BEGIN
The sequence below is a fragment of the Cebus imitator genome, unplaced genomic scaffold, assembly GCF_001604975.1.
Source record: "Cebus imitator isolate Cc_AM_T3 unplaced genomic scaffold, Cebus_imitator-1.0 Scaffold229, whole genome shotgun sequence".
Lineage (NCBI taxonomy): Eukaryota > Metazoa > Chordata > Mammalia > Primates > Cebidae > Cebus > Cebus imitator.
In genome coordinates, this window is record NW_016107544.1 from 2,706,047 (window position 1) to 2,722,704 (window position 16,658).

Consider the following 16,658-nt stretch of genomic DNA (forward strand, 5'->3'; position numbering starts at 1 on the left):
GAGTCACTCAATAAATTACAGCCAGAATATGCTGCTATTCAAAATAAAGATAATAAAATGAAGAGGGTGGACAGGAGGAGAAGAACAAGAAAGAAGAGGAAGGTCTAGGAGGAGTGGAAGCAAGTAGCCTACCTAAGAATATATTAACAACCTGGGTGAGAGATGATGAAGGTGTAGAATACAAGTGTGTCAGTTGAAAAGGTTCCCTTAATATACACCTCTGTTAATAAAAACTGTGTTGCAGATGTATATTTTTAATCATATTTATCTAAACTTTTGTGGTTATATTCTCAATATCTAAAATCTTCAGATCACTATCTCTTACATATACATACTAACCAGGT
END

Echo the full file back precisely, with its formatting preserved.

The sequence below is a fragment of the Cebus imitator genome, unplaced genomic scaffold, assembly GCF_001604975.1.
Source record: "Cebus imitator isolate Cc_AM_T3 unplaced genomic scaffold, Cebus_imitator-1.0 Scaffold229, whole genome shotgun sequence".
Lineage (NCBI taxonomy): Eukaryota > Metazoa > Chordata > Mammalia > Primates > Cebidae > Cebus > Cebus imitator.
In genome coordinates, this window is record NW_016107544.1 from 2,706,047 (window position 1) to 2,722,704 (window position 16,658).

Consider the following 16,658-nt stretch of genomic DNA (forward strand, 5'->3'; position numbering starts at 1 on the left):
GAGTCACTCAATAAATTACAGCCAGAATATGCTGCTATTCAAAATAAAGATAATAAAATGAAGAGGGTGGACAGGAGGAGAAGAACAAGAAAGAAGAGGAAGGTCTAGGAGGAGTGGAAGCAAGTAGCCTACCTAAGAATATATTAACAACCTGGGTGAGAGATGATGAAGGTGTAGAATACAAGTGTGTCAGTTGAAAAGGTTCCCTTAATATACACCTCTGTTAATAAAAACTGTGTTGCAGATGTATATTTTTAATCATATTTATCTAAACTTTTGTGGTTATATTCTCAATATCTAAAATCTTCAGATCACTATCTCTTACATATACATACTAACCAGGT